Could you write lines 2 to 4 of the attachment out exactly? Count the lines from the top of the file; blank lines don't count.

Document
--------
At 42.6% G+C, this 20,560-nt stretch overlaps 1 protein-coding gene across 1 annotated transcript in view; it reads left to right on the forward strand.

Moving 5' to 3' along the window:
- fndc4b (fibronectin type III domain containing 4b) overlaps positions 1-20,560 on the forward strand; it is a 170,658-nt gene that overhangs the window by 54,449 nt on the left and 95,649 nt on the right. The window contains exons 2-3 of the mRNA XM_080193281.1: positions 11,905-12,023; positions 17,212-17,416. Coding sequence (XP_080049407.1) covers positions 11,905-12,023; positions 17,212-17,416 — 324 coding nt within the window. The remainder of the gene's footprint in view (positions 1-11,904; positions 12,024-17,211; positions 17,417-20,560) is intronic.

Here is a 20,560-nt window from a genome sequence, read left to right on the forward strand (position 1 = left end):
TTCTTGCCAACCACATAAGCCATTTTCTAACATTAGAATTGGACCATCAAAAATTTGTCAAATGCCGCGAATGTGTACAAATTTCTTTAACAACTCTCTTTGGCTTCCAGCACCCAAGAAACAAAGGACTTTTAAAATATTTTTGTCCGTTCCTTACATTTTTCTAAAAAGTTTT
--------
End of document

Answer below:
Moving 5' to 3' along the window:
- fndc4b (fibronectin type III domain containing 4b) overlaps positions 1-20,560 on the forward strand; it is a 170,658-nt gene that overhangs the window by 54,449 nt on the left and 95,649 nt on the right. The window contains exons 2-3 of the mRNA XM_080193281.1: positions 11,905-12,023; positions 17,212-17,416. Coding sequence (XP_080049407.1) covers positions 11,905-12,023; positions 17,212-17,416 — 324 coding nt within the window. The remainder of the gene's footprint in view (positions 1-11,904; positions 12,024-17,211; positions 17,417-20,560) is intronic.

Here is a 20,560-nt window from a genome sequence, read left to right on the forward strand (position 1 = left end):